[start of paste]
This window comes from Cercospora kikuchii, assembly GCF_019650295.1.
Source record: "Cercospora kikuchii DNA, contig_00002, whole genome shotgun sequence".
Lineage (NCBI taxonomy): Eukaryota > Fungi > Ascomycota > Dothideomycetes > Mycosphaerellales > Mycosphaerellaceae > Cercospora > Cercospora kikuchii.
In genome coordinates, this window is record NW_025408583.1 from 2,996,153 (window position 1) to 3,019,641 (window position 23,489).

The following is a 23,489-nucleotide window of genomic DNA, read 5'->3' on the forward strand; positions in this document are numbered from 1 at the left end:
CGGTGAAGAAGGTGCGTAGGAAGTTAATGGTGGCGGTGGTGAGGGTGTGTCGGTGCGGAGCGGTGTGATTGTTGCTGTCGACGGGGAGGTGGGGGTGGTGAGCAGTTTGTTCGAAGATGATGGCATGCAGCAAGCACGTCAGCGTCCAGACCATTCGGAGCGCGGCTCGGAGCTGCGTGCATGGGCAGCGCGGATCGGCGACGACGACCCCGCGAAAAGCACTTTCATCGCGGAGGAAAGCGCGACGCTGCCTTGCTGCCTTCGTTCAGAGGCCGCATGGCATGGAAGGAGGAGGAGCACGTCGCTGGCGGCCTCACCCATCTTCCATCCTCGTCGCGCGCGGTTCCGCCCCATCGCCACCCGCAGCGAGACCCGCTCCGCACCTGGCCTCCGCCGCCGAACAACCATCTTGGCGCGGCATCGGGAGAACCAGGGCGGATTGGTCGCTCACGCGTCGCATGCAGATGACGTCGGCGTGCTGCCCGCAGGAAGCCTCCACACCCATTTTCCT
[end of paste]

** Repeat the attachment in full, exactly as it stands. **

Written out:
This window comes from Cercospora kikuchii, assembly GCF_019650295.1.
Source record: "Cercospora kikuchii DNA, contig_00002, whole genome shotgun sequence".
Lineage (NCBI taxonomy): Eukaryota > Fungi > Ascomycota > Dothideomycetes > Mycosphaerellales > Mycosphaerellaceae > Cercospora > Cercospora kikuchii.
In genome coordinates, this window is record NW_025408583.1 from 2,996,153 (window position 1) to 3,019,641 (window position 23,489).

The following is a 23,489-nucleotide window of genomic DNA, read 5'->3' on the forward strand; positions in this document are numbered from 1 at the left end:
CGGTGAAGAAGGTGCGTAGGAAGTTAATGGTGGCGGTGGTGAGGGTGTGTCGGTGCGGAGCGGTGTGATTGTTGCTGTCGACGGGGAGGTGGGGGTGGTGAGCAGTTTGTTCGAAGATGATGGCATGCAGCAAGCACGTCAGCGTCCAGACCATTCGGAGCGCGGCTCGGAGCTGCGTGCATGGGCAGCGCGGATCGGCGACGACGACCCCGCGAAAAGCACTTTCATCGCGGAGGAAAGCGCGACGCTGCCTTGCTGCCTTCGTTCAGAGGCCGCATGGCATGGAAGGAGGAGGAGCACGTCGCTGGCGGCCTCACCCATCTTCCATCCTCGTCGCGCGCGGTTCCGCCCCATCGCCACCCGCAGCGAGACCCGCTCCGCACCTGGCCTCCGCCGCCGAACAACCATCTTGGCGCGGCATCGGGAGAACCAGGGCGGATTGGTCGCTCACGCGTCGCATGCAGATGACGTCGGCGTGCTGCCCGCAGGAAGCCTCCACACCCATTTTCCT